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London Secondary Schools: Teaching Teenagers

Not Just a Teenage Dirtbag?

In the wake of the London Riots it is easy for people to rehash the same old stereocategory_ids about teenagers. They’re selfish, rude, undisciplined. Society is doomed if this is the group of people who will one day be in charge. We weren’t this bad when WE were their age, we were responsible young adults. Technology has ruined them. They just want instant gratification.

Well, I’m here to rebut these accusations.

As a secondary English teacher I get to see all sides of the bizarre species known as teenagers.  I am the first to admit that these creatures drive me nuts for the majority of the day. But at the same time, they amaze me.

Let’s start with a kid crying in a classroom, as he’s had a falling out with his mate. I almost had to physically hold back my entire form class. They all wanted to go over and comfort him. Eventually, I encouraged them to let him be and left the counselling up to one of the boys in the form. This 14 year old talked to his peer about what had happened and from what I overheard, he was more successful than any school psychologist. He negotiated reconciliation between the two friends. And people say that teenagers are self centred and irresponsible?

A few weeks ago, I was teaching my Year 9 class and took off my cardigan. Unbeknownst to me, my new shirt had ripped at the seam on the back, exposing my bright pink bra. The assumption is that the class would snicker and whisper and I would find out about my shirt from a colleague later in the day (after embarrassing myself). This was not the case. A sweet girl at the back of the class quietly motioned me over and let me know about my shirt. One of the boys who had witnessed the event said, “Is there a breeze in here, Miss?” and instantly I felt grateful to the girl and to him, for making a joke out of a potentially horrifying incident.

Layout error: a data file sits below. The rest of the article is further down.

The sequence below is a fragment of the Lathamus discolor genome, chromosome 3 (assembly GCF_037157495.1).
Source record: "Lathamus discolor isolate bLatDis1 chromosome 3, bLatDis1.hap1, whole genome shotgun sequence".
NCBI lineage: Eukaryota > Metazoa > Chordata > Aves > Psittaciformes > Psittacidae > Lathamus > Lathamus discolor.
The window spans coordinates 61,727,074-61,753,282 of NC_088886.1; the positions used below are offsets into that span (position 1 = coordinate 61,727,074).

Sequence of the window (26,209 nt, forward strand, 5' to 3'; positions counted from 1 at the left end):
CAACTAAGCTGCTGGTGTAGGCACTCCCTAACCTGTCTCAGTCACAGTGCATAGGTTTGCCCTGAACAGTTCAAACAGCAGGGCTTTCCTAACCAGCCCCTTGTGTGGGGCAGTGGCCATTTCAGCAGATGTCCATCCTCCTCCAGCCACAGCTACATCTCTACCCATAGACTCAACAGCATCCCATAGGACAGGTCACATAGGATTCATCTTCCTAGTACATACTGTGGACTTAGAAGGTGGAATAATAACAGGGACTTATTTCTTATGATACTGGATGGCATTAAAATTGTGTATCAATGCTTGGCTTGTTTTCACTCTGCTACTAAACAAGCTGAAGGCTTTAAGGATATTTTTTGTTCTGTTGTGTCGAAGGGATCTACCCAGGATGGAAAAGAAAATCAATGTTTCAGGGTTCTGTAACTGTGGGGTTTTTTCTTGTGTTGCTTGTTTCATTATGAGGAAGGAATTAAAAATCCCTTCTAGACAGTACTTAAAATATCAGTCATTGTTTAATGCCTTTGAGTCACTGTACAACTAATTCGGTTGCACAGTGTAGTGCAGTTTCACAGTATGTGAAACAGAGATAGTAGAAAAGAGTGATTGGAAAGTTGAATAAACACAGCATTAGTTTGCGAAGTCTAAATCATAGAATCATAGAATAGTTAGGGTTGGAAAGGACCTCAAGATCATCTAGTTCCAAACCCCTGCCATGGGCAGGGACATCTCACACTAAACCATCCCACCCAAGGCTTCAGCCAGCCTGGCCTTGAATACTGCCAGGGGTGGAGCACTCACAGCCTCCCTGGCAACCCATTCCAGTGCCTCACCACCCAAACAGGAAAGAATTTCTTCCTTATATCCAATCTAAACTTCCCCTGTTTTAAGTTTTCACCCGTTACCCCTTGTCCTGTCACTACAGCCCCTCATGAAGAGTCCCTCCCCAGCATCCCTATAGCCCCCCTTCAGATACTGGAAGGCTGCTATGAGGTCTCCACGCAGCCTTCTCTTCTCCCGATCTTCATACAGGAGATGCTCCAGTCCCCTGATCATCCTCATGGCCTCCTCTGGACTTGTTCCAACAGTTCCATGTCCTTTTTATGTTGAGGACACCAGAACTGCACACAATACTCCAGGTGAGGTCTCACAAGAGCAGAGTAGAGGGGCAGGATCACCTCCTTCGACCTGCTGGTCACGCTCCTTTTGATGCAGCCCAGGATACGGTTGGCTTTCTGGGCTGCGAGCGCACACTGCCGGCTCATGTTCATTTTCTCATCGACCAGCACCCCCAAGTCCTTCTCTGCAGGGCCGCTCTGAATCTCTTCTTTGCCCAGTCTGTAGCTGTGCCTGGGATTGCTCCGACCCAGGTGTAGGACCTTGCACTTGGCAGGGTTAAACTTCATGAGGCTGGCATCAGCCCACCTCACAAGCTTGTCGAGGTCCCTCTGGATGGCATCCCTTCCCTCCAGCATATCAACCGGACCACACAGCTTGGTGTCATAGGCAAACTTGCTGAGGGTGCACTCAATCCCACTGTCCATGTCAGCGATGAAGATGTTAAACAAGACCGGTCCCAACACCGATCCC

Each and every day I see examples of teenage spirit and determination. The kids who come to school and work hard, despite the horrors happening at home. A girl who has had an operation but wants me to send her the work so she doesn’t fall behind. The kid who admits he made a mistake and apologises. Another kid who helps out without being asked. I see their ability to keep trying and asking for help. Their ability to make it clear when they don’t understand something. The girl who wisely says, “Boys. What can you do with them?” The outrage they show when you tell them of events involving racism or sexism. Their ability to change what they believe or think and accept new knowledge.

I could come up with other examples but you get the picture. Although teenagers can be difficult, they still manage to surprise you everyday with their compassion, enthusiasm, intelligence, positivity and, most of all, their ability to laugh. So every time I hear someone bagging teenagers I want to turn to them and ask: Do you actually KNOW any teenagers? Because I do. And I think that the future is in safe, technologically experienced hands.

~ by Georgina, a secondary English teacher currently teaching in UK schools through Protocol Education. Click here to read more by Georgina.


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Tags: Georgina, Teacher, Australian Teachers, UK Teaching Jobs, Teach in the UK, Teach in London, Secondary Teaching Jobs, Teenagers, English, Facebook, Twitter, Protocol Education

Category: UK Teaching Stories

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